Ninth Circuit Balances|Hotel Chains’ Claims

     (CN) – The Mexican luxury hotel chain Quinta Real’s proposed entry into the U.S. market could cause consumers to confuse it with La Quinta Inns, but a permanent injunction against the move must be reconsidered, the 9th Circuit ruled Wednesday.
     The Quinta Real hotel chain has not yet expanded into the United States, but it has been considering it for many years, having entered into two failed agreements to build luxury properties in San Antonio and Tucson.
     The ubiquitous mid-level chain La Quinta, which operates some 800 hotels across the United States and in Mexico, sued Quinta Real in 2009 in Arizona, alleging trademark violations.
     After a bench trial in Tucson, U.S. District Judge Raner Collins ruled that Quinta Real’s plan to expand into the United States was likely to cause confusion among hotel-goers, and issued a permanent injunction against the Mexican company.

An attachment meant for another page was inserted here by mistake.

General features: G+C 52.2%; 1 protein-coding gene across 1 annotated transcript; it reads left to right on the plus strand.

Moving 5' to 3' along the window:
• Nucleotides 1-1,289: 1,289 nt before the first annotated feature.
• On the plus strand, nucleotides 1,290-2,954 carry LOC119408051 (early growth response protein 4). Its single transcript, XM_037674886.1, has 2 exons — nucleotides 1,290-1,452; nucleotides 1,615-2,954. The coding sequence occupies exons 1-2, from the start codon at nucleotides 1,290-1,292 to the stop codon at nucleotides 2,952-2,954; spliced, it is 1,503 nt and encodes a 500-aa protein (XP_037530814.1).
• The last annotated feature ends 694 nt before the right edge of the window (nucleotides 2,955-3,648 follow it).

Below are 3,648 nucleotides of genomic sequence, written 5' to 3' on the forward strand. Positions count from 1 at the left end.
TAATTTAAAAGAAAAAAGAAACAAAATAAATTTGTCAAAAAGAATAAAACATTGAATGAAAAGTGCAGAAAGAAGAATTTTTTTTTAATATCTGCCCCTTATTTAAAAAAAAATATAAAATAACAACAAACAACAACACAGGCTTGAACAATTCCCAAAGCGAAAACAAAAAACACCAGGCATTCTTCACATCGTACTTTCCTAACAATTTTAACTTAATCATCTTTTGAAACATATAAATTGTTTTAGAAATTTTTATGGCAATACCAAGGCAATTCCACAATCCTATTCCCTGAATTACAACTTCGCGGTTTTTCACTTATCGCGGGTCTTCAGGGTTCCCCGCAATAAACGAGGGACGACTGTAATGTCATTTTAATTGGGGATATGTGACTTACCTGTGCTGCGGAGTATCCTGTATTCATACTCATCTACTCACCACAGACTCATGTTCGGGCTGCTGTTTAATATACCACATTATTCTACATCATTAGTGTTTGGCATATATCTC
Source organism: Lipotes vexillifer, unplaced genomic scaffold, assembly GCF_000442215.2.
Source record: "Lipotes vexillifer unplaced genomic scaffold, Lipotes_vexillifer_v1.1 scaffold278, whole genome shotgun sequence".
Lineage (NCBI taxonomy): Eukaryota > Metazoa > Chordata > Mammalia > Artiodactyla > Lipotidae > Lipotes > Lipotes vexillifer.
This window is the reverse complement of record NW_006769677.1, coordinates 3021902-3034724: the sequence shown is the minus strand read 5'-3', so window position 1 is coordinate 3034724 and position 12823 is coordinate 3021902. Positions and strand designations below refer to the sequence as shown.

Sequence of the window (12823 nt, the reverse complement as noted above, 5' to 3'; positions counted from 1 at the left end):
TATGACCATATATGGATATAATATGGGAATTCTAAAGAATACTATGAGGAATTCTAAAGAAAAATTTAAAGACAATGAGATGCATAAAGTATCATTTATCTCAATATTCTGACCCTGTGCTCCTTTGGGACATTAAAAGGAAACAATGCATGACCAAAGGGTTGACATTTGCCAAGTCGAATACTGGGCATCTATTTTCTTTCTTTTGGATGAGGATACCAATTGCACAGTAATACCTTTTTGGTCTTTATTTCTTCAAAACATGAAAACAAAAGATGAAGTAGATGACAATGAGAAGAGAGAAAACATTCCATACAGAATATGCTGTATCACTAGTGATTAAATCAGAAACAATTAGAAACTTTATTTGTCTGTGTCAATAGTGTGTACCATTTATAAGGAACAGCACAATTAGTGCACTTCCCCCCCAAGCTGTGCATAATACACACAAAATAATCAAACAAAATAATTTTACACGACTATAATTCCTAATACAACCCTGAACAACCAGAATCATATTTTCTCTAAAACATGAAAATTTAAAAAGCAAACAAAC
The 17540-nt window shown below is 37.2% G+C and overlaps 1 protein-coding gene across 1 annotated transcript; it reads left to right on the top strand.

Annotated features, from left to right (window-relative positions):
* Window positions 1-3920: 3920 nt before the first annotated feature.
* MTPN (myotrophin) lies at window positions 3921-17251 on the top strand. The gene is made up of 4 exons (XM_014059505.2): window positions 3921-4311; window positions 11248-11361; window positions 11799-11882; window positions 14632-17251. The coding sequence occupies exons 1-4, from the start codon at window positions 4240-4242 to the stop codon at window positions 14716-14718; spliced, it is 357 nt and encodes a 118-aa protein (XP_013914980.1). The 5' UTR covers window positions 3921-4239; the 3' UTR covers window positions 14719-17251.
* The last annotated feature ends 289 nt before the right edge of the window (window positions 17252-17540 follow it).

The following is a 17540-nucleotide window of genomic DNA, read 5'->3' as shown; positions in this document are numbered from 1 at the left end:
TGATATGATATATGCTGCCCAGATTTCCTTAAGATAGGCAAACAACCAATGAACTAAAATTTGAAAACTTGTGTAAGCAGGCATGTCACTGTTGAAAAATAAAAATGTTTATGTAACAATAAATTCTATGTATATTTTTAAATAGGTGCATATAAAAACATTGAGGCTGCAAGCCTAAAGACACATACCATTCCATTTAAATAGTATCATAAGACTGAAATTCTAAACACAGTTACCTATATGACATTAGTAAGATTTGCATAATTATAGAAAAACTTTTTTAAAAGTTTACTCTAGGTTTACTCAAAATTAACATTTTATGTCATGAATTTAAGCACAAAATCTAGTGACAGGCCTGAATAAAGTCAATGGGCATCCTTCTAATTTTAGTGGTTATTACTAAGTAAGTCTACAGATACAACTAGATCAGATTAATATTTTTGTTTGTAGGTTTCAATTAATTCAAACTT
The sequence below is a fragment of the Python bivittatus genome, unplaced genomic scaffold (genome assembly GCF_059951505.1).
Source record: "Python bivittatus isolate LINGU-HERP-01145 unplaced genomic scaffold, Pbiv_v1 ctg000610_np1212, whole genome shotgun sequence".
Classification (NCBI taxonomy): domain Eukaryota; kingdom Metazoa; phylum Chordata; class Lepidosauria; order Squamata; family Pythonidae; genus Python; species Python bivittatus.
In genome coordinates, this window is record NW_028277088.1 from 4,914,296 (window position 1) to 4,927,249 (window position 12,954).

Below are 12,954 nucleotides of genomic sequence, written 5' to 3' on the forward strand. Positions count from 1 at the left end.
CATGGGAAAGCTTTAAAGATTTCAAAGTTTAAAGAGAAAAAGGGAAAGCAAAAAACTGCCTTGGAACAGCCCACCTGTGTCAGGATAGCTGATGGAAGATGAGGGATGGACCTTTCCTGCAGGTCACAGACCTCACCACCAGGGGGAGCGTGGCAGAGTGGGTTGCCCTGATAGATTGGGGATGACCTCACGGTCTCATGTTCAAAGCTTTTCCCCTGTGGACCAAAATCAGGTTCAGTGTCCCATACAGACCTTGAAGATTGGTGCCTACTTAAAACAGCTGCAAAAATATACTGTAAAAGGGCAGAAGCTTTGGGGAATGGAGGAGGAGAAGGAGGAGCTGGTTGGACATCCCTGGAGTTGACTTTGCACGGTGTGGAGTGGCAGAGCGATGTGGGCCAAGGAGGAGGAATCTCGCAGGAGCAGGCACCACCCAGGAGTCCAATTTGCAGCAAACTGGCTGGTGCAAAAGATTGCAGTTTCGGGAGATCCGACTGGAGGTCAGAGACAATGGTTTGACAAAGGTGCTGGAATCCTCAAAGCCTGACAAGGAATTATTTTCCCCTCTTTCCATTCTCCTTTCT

A three-judge panel on the 9th Circuit ruled Wednesday that Collins was right about the trademark issue, but ordered a reassessment of the injunction.
     “We are concerned that the district court’s analysis does not discuss a fact we think relevant to weighing the equities in this case: That a permanent injunction in favor of La Quinta here would bar Quinta Real from opening a hotel in the United States under its own name, while at the same time La Quinta would remain free to open hotels and do business in Mexico as ‘La Quinta,'” Judge Ronald Gould wrote for the unanimous panel.
     “To our thinking this consideration is pertinent to whether a permanent injunction here against Quinta Real operating through its name in the United States is fair and equitable relief in light of the La Quinta hotel operations in Mexico. The omission of this consideration from the district court’s analysis leaves us uncertain whether the district court considered all relevant factors in assessing the balance of hardships.”
     The panel vacated the permanent injunction and sent the case back to Tucson for an “assessment of the significance, if any, of La Quinta’s currently unrestrained competition with Quinta Real in Mexico.”

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